There Will Not Be a Cheap iPhone
A reason does exist for Apple to make a cheaper option available. The 4S and 4 models are not cheap enough to sell well to people on unsubsidized, no-contract plans. They are excellent, capable phones that run the latest version of iOS. Apple designed them to be the best they could produce at launch, not to be cheap.
So, the market for a cheaper iPhone is there. Apple, however, has a long history of not giving the customer what they want–doubly so when the customer want merely a cheaper version of an existing product.
It’s hard to spend $1000 on a laptop these days, but Apple’s cheapest laptop costs that much. The business case for making a cheaper Macbook exists, but they don’t.
That isn’t to say Apple won’t sell things at cheap price points. The iPod Shuffle is less than $50.
Notice though that the Shuffle is not the logical result of de-content-ing an iPod, dollar by dollar. Instead, it’s an ultra-portable, benignly simple music player built from the ground up to be portable and simple. It is in no way a poor-man’s iPod. The poor man’s iPod isn’t offered by Apple. It’s made by SanDisk. In fact, most Shuffle buyers probably already own another iPod or iPhone.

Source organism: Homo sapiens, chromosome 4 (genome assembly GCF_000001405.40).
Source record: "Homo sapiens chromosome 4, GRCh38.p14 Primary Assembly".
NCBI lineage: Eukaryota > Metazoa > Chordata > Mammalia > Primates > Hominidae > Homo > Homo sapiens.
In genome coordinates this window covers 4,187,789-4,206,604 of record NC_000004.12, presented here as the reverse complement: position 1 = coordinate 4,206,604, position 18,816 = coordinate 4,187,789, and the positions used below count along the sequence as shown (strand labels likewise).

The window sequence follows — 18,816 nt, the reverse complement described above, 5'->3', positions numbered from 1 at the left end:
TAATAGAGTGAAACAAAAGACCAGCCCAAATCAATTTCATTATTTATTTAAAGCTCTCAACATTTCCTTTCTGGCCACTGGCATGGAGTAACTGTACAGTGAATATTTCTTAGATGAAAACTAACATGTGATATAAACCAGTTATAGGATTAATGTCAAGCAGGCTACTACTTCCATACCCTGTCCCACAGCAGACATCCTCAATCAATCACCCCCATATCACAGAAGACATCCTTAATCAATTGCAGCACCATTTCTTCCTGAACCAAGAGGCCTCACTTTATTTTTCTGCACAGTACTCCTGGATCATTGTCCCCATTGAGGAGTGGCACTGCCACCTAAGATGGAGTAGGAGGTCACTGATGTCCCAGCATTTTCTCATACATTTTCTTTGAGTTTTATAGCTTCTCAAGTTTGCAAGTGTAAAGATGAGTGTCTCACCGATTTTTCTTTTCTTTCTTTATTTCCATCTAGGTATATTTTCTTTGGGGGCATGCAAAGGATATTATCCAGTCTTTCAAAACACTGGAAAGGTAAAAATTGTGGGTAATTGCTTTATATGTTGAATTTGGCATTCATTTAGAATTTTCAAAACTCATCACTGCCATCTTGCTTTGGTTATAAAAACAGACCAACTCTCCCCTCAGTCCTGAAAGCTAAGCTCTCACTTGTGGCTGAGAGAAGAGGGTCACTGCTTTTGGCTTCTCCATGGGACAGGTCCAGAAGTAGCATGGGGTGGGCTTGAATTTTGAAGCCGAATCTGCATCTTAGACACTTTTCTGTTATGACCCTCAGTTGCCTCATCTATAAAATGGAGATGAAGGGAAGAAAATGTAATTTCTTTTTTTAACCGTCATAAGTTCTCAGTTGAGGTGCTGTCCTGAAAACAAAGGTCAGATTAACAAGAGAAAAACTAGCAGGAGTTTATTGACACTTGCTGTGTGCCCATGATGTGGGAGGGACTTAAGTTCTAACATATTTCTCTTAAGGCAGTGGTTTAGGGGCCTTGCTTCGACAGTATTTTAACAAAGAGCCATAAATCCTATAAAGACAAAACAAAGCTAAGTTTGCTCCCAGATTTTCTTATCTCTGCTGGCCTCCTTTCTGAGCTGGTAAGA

Given Apple’s history, I do not think they will offer a cheaper iPhone. They may, however, offer a new phone intended for a different kind of customer looking for different things in a phone. And this new phone might indeed be cheaper than the existing iPhone.
A new Apple phone might have a bigger screen or double the battery life or a physical keyboard or be wearable or not a smartphone or something else entirely. It will not, however, be a down-market version of the iPhone.
Photo credit: Wikimedia Commons